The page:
Shortly after, the man says, “I guess I’m going to call the cops on you.”
“That’s what you do,” Headley responds. “Of course that’s what you’re gonna do,” Krupka says. “Don’t worry. We’ll protest right outside your house. We’ll bring a whole slew of people … Go right ahead. We’re going to protest. No one’s lying on you. You’re a thief. You’re a thief. You’re going to lose a hundred thousand times more.”
The battle of words escalates beyond conciliation. Just then a baby begins to cry in the background and Krupka wraps it up, the car is seen moving and the video ends.
Thus far, it might be fair to assume that the other couple were going about their lives and felt accosted by someone saying they owed them money from the past.
What might reasonable people do? Call a close friend and vent? Spill it all out angrily in a social media post? To give them abundant benefit of the doubt, perhaps the couple felt shaken, even harassed, and called the police for reassurance.
What is not understandable, given what is shown in the video, at least, is the content of their complaint.
The next morning, Krupka and Headley were walking the dog in their complex when she says they were swarmed by police, who pushed Headley to the ground at gunpoint and arrested him.
“I was afraid that we were going to be hurt again,” Krupka said. “And then especially because Michael was on the ground. I always fear, more so in interactions with police, that this could be a lethal interaction. And I don’t have to do anything wrong to even get there. They can take it there and they can kill us and they can get away with it.”
In Peel, Black people are three times more likely than their representation in the general population to be subject to use of force by police, according to an annual report last summer. Its officers were also 3.7 times more likely to use force on Black people than white people.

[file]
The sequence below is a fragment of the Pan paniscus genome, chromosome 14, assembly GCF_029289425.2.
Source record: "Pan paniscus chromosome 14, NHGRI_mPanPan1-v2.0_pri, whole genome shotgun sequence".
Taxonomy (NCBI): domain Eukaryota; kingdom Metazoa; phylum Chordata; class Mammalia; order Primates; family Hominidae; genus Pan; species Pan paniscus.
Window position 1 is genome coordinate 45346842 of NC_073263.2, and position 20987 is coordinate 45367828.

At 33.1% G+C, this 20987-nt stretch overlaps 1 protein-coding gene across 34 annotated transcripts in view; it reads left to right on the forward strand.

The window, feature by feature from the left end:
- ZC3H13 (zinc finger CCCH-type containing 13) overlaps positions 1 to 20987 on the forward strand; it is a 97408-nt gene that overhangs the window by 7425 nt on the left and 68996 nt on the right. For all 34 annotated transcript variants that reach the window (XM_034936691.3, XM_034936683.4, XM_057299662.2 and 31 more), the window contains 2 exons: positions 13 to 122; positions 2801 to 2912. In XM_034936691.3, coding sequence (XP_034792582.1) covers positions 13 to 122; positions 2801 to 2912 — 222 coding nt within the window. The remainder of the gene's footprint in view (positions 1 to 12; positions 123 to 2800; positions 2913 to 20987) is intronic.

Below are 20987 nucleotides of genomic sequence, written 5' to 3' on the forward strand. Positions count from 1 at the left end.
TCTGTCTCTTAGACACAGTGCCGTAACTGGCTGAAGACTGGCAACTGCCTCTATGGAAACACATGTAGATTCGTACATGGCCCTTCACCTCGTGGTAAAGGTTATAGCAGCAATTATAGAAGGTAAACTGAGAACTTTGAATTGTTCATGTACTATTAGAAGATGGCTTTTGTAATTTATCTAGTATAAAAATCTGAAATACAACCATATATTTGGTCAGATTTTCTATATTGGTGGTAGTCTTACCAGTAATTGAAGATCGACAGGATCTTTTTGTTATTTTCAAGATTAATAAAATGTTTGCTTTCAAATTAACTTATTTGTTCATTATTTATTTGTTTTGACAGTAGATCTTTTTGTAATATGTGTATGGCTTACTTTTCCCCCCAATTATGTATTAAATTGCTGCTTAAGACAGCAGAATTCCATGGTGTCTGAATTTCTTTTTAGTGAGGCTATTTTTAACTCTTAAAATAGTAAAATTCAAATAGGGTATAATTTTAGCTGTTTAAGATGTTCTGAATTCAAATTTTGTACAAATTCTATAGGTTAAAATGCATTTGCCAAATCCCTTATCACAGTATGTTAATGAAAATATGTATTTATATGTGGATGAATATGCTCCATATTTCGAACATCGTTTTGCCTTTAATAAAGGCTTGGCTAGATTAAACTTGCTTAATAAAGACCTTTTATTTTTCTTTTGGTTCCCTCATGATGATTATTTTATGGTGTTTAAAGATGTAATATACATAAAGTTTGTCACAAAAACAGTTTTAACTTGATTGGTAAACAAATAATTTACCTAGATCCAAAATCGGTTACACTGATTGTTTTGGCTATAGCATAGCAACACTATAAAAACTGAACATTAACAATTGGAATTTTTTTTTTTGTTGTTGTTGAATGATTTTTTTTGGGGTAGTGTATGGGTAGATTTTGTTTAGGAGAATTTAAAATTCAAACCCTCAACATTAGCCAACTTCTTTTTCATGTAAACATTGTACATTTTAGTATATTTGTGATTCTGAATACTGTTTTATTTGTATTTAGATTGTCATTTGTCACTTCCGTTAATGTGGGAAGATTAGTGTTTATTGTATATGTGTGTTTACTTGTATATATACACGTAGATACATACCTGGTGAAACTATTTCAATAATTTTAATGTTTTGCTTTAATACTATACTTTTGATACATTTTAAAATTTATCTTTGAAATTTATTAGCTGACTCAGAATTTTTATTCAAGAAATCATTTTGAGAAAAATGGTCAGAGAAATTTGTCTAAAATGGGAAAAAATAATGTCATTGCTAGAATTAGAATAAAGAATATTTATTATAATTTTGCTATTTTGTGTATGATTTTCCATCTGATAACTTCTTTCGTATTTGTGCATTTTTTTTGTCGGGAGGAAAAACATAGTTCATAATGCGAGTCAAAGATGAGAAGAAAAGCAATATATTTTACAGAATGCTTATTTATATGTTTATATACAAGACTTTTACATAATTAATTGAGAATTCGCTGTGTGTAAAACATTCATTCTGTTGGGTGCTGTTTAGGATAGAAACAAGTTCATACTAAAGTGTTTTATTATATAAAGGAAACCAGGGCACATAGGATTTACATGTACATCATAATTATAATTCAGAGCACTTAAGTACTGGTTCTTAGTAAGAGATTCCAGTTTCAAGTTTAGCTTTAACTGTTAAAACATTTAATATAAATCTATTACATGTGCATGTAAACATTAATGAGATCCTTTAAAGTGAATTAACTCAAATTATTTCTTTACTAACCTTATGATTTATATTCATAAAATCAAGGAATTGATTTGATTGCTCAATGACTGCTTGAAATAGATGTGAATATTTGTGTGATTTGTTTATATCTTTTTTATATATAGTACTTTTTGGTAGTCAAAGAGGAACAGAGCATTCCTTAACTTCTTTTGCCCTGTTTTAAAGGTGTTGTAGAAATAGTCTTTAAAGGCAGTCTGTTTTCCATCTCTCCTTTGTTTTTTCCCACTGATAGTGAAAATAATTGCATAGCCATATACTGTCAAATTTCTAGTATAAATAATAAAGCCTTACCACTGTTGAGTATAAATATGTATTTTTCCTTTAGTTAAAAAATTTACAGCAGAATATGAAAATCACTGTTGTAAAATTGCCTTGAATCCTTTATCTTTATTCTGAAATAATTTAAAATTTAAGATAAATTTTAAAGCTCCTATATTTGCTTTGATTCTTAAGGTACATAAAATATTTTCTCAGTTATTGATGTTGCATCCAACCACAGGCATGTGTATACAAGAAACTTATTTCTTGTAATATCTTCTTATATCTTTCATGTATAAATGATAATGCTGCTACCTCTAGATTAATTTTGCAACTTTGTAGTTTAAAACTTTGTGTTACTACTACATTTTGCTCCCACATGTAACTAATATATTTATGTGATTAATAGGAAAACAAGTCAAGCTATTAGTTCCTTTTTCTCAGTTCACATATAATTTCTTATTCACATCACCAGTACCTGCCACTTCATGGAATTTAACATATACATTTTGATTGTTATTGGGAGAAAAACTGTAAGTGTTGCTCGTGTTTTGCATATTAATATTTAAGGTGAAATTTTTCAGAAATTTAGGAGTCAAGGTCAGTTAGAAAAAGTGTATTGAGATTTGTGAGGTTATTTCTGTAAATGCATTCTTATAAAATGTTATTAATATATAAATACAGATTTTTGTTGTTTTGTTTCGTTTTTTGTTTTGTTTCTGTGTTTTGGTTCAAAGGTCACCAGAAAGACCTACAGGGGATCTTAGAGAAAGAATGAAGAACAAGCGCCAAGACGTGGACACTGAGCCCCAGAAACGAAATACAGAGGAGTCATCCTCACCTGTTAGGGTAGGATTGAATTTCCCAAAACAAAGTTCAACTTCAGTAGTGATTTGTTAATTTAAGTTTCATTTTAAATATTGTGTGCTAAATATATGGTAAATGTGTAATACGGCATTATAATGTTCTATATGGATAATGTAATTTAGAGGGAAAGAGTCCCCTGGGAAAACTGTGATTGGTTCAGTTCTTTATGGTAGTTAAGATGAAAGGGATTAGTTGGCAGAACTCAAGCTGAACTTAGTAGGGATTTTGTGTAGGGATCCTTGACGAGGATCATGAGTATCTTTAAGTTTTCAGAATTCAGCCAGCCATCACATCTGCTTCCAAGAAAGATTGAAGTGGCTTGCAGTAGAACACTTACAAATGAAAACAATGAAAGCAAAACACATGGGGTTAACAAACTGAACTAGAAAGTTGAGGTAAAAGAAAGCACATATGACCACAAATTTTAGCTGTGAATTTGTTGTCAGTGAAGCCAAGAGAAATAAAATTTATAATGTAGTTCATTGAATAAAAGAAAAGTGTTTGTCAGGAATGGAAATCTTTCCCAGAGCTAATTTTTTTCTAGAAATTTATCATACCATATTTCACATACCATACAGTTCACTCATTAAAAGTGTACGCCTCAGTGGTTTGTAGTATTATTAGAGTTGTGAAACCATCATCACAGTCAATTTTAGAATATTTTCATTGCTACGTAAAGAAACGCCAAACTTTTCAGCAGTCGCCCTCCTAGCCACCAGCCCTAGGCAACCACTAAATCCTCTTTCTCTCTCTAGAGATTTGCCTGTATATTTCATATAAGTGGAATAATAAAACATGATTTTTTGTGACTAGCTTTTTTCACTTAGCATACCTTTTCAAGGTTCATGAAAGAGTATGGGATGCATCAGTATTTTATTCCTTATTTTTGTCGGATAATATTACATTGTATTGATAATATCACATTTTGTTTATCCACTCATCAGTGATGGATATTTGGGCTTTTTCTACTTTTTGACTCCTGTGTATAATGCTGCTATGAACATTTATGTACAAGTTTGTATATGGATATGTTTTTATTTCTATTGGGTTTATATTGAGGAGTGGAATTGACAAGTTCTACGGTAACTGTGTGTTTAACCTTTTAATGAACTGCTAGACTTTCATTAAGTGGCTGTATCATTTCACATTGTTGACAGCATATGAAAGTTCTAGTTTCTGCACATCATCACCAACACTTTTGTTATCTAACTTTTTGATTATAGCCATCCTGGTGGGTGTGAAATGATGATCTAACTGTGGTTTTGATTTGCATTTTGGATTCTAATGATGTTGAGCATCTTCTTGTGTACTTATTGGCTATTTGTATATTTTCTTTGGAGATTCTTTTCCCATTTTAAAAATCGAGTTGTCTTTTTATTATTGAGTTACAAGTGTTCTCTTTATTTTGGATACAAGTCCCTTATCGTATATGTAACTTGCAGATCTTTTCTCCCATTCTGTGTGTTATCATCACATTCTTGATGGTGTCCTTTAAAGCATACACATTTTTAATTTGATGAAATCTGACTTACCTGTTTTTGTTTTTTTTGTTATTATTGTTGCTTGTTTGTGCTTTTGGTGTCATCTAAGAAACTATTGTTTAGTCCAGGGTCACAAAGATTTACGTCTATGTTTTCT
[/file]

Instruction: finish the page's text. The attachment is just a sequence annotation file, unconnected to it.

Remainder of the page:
Police handcuffed Krupka and took the couple to the police station while they searched their house with the couple’s children there: a 12-year-old boy and a 16-month-old infant, who is still nursing.
According to the search warrant Krupka was given, police were looking in their house and car for “firearms, projectiles, ammunition and/or firearm components.”
“I was arrested that morning for extortion, uttering threat and knowledge of firearm and vehicle,” Krupka said, “Michael was arrested for pointing a firearm and uttering threat.”
Pointing a firearm?
“The woman had made accusations that we had pointed a gun at her and her husband and threatened to kill her and her family,” Krupka said.
A Peel police spokesperson confirmed to the Star that the complaint Krupka had cited came after a person called 911 saying someone had pointed a gun at them, and that the person who pointed a gun left in a car after.
Neither she nor Headley owns a gun, Krupka said. Nor did they have one that evening, they said.
All the white couple had to do was mention guns, and the police came charging. This is our system in action.
Krupka said she needed to nurse her 16-month-old but the police detained them. Given that the charges against Krupka were uttering death threats and “knowledge of firearm,” could she, at least, have been dealt with more care and compassion?
Could the police have offered the couple the opportunity to give their version of events, gathered the evidence and then decided whether or not to press charges?
“Both of us were cuffed extremely tightly, both of our wrists have lacerations and bruises still,” Krupka said. “We were treated like animals, we really were, for … for nothing. We were walking our puppy. We have nothing but puppy treats and baby socks in the pocket. We’re parents just trying to live our lives. We don’t break any laws and still were treated like this. It’s infuriating.”
As it turned out, it was prescient of Krupka to have recorded the conversation. The police let them go after seven hours in detention. They were released unconditionally, and no charges have been laid.
Shree Paradkar is a Toronto-based columnist covering issues around social and racial justice for the Star. Follow her on Twitter: @ShreeParadkar
This content was originally published here.